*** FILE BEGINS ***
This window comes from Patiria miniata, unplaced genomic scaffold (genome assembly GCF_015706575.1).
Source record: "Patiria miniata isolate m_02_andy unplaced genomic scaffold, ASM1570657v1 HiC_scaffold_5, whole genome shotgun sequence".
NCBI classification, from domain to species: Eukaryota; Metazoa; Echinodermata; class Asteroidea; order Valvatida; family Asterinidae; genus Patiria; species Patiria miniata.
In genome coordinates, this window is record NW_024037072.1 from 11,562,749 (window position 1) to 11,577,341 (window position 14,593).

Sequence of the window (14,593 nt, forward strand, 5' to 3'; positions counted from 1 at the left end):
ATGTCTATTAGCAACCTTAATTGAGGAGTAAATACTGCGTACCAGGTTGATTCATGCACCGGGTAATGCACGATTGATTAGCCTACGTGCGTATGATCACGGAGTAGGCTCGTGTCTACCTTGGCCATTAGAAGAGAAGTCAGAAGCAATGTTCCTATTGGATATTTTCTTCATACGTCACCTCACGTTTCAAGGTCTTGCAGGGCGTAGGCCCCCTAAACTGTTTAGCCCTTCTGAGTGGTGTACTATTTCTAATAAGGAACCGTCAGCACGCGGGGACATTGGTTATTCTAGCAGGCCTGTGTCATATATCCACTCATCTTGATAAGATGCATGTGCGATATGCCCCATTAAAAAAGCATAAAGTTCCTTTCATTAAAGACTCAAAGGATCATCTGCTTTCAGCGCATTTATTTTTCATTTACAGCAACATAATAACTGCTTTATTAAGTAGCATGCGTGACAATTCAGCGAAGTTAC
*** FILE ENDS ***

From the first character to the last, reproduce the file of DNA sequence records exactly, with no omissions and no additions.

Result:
This window comes from Patiria miniata, unplaced genomic scaffold (genome assembly GCF_015706575.1).
Source record: "Patiria miniata isolate m_02_andy unplaced genomic scaffold, ASM1570657v1 HiC_scaffold_5, whole genome shotgun sequence".
NCBI classification, from domain to species: Eukaryota; Metazoa; Echinodermata; class Asteroidea; order Valvatida; family Asterinidae; genus Patiria; species Patiria miniata.
In genome coordinates, this window is record NW_024037072.1 from 11,562,749 (window position 1) to 11,577,341 (window position 14,593).

Sequence of the window (14,593 nt, forward strand, 5' to 3'; positions counted from 1 at the left end):
ATGTCTATTAGCAACCTTAATTGAGGAGTAAATACTGCGTACCAGGTTGATTCATGCACCGGGTAATGCACGATTGATTAGCCTACGTGCGTATGATCACGGAGTAGGCTCGTGTCTACCTTGGCCATTAGAAGAGAAGTCAGAAGCAATGTTCCTATTGGATATTTTCTTCATACGTCACCTCACGTTTCAAGGTCTTGCAGGGCGTAGGCCCCCTAAACTGTTTAGCCCTTCTGAGTGGTGTACTATTTCTAATAAGGAACCGTCAGCACGCGGGGACATTGGTTATTCTAGCAGGCCTGTGTCATATATCCACTCATCTTGATAAGATGCATGTGCGATATGCCCCATTAAAAAAGCATAAAGTTCCTTTCATTAAAGACTCAAAGGATCATCTGCTTTCAGCGCATTTATTTTTCATTTACAGCAACATAATAACTGCTTTATTAAGTAGCATGCGTGACAATTCAGCGAAGTTAC